Prevent Crime – Design in Your Security!
By Randy I. Atlas
During my career as an NCARB-certified architect in safety and security design, I have noted that major errors in the design and operation of parking facilities arise from the mind-set that they are merely stables for vehicles and not places where human behavior occurs.
Among the resulting problems from this shortsighted design approach can be an environment with numerous hiding spaces, as well as poor visibility created by high walls, structural columns and multiple levels. Even worse, subsurface or underground parking facilities often include no outside visibility.
Other problems include poor entrance and exit planning with signage that does not assist users to quickly or logically move through the facility. Pedestrian access points fail to provide natural surveillance from the sidewalk through the garage door and perimeter access by persons walking or driving is usually unsupervised.
Also, the same access protocol is always followed without factoring in staffing patterns, late-evening checkouts and other use considerations. Often, there are no or inadequate electronic security measures for surveillance and access control.
And, I have noted, the facility is usually dirty and under-maintained. Vandalism, graffiti and general disrepair send a clear signal to potential criminals and other undesired users that the parking site is fair game, just as it makes legitimate users feel afraid.
Parking facilities can avoid these problems if they use the precepts of crime prevention through environmental design (CPTED).
CPTED incorporates five principles. The first is use of natural surveillance. Sites are designed so that users can see farther and wider, making it harder for criminals to hide or carry out their activities. The second is creation of natural access control, including “spatial definition” that encourages legitimate site users and discourages illegitimate ones. The third is the encouragement of “territorial behaviors” by legitimate users. The fourth is management and maintenance of the facilities that meet industry standards of care. The fifth is legitimate activity support, and encouraging and attracting legitimate and legal users and uses.
On the Ground
Perimeter definition and access control deter unwanted pedestrian-level access to the parking lot or garage. It can take the form of fencing, level changes, ground floor protection, and other architectural and environmental barriers that channel people to designated entry points and discourage others from hiding outside and inside the property or buildings.
Ground-level metal screening should be used to prevent or deter unauthorized access, while upper floors should be open with cable strung to prevent cars from overshooting the parking spaces and toppling off.
Ground-level screening should not be floor to ceiling, however, as that can give a criminal a way to climb to higher floors. It’s also a good idea when space permits to place short bushes close to the perimeter wall to discourage people from climbing or cutting the screen.
Plantings higher than 3 feet should not be placed within 10 to 15 feet of entrances to prevent hiding spots, and mature trees should be pruned to 8 feet.
Traffic engineers will often encourage multiple access points to increase circulation patterns. However, the more entrances there are, the more difficult it is to control the users and uses of the facility. The CPTED-recommended method is to have one means of entry and exit for all vehicles.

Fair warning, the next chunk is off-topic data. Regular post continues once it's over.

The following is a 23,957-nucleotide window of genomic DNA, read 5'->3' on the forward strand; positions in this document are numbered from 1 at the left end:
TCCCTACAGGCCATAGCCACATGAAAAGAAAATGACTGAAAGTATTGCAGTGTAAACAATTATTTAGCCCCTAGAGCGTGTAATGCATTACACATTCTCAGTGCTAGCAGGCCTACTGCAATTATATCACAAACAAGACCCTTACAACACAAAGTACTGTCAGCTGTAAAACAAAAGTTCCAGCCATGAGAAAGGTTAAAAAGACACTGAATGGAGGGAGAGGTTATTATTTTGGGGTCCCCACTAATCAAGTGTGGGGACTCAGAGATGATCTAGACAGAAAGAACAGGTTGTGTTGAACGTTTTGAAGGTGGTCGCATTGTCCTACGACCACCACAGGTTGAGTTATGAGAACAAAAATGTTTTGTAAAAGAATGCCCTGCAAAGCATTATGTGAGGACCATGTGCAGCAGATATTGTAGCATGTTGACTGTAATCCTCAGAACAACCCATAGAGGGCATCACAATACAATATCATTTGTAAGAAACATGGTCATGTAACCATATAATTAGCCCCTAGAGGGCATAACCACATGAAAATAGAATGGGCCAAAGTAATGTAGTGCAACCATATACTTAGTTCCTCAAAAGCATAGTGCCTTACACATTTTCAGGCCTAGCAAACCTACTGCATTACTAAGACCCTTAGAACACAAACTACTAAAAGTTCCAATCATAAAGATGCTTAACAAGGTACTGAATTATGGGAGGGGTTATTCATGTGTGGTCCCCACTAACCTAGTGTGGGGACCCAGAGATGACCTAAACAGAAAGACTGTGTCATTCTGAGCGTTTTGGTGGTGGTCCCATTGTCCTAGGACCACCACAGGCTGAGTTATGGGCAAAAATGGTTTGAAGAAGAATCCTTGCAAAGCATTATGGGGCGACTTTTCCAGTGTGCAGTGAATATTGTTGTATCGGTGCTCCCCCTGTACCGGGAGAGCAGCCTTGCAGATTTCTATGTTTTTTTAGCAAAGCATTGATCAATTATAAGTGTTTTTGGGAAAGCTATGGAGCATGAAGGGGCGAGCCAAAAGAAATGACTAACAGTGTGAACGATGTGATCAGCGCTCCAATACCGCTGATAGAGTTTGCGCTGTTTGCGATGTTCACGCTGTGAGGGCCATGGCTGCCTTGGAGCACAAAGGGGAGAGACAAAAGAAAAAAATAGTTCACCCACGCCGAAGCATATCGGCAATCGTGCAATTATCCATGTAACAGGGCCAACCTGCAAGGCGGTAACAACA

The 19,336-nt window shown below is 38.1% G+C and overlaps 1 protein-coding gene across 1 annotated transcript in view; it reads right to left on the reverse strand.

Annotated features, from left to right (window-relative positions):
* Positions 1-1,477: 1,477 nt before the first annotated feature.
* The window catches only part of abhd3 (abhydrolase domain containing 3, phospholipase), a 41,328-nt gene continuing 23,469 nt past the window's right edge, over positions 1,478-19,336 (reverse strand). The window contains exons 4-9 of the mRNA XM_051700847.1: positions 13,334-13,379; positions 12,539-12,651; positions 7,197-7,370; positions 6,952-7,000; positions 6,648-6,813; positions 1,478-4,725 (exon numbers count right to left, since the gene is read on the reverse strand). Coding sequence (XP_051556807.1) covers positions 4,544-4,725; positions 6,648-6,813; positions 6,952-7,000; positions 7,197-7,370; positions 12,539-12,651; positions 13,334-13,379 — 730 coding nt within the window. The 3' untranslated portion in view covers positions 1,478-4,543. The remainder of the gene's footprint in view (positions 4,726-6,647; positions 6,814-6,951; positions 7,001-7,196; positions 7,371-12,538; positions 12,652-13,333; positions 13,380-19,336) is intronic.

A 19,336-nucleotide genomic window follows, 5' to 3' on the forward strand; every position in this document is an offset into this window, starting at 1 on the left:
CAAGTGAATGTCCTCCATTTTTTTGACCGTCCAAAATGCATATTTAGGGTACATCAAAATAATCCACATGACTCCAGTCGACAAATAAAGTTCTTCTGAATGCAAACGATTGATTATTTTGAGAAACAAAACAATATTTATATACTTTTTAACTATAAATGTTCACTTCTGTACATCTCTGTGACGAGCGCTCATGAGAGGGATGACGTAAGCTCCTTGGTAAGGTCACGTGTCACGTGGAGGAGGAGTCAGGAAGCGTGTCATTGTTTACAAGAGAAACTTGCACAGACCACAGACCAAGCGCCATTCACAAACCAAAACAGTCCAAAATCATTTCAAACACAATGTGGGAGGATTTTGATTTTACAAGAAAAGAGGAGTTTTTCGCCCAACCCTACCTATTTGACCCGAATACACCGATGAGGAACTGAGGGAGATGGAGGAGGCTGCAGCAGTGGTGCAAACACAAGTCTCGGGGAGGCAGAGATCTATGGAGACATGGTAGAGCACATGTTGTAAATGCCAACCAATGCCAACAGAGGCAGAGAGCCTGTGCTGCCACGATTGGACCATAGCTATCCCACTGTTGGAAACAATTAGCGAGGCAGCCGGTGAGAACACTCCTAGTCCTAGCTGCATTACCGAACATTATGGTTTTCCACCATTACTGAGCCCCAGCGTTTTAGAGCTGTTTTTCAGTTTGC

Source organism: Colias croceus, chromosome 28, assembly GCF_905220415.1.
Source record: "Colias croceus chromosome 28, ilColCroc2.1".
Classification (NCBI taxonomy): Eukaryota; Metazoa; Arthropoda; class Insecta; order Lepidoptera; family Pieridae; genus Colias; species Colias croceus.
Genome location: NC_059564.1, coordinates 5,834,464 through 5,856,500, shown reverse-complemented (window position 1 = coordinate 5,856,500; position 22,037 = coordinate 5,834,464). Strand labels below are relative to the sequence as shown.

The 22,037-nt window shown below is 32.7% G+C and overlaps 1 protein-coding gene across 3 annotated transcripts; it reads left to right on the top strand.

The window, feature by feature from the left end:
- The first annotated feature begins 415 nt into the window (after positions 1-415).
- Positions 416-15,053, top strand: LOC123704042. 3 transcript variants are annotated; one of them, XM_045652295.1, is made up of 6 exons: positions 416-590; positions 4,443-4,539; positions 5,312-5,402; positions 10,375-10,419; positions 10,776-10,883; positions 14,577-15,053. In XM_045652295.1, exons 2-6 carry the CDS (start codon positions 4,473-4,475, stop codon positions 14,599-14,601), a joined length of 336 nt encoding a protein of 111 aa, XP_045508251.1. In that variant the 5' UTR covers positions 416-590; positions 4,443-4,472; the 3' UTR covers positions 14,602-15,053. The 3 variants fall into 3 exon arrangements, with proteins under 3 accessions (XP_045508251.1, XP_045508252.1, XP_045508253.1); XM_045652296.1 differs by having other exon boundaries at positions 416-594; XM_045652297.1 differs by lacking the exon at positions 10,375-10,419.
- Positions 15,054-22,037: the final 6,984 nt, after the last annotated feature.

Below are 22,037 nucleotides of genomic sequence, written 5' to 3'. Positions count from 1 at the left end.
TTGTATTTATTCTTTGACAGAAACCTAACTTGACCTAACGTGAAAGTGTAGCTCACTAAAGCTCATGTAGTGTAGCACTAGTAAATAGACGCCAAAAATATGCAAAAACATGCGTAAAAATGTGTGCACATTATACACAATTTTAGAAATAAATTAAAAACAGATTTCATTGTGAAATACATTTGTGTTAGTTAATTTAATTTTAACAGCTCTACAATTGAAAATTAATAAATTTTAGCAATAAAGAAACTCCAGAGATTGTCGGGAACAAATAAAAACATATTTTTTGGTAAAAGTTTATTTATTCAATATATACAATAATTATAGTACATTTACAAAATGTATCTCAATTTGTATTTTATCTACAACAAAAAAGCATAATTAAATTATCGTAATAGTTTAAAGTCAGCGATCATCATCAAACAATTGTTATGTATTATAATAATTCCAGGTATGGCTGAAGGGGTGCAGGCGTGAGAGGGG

While parking garages are designed to move cars in an orderly and efficient way, it is often forgotten that these cars are providing a means for people to arrive at a destination. Pedestrian access is one of the most commonly overlooked or poorly thought-out design features of parking facilities.
A primary rule is to avoid forcing pedestrians to cross the paths of the cars whenever possible. When such encounters are unavoidable, the design should create a safe passage for persons to move along until they come to a marked crosswalk, which cautions drivers to take notice.
Architects can design the pedestrian paths to intersect with or pass by the parking attendant station to create the opportunity for surveillance and monitoring.
Approved pedestrian entrances should be clear of obstructions and distractions to encourage use. Unapproved entrances on the ground floor should be securely locked in compliance with building, fire and life-safety codes.
Full handicap accessibility is a key design consideration that should include dedicated handicap spaces, ramps, railings, floor surfaces, pedestrian crossovers, and dedicated pedestrian paths, as well as stair design and elevator location and design.
Booth attendants are thought of as guardians of the garage; in reality, they are often targets of crime, because criminals know or believe that they hold the money. To protect them, attendant booths need to be situated in an area with a 360-degree field of view; be monitored and recorded by CCTV; and possess security glazing, duress alarms and drop safes with signage advertising that the attendant cannot retrieve money.
CPTED-minded designers should exclude public rest rooms from their designs, as they serve as a natural meeting place for victims and predators, and are difficult to secure because of privacy issues.
If the inclusion of public rest rooms is unavoidable, then they should be placed so that the doors are visible from the attendant’s normal working position. Panic alarms and motion-activated lighting should also be installed.
If a parking facility is being newly built, then structural support elements should be round rather than rectangular. A round column, for example, allows for much greater visibility around the corners than a rectangular or square column.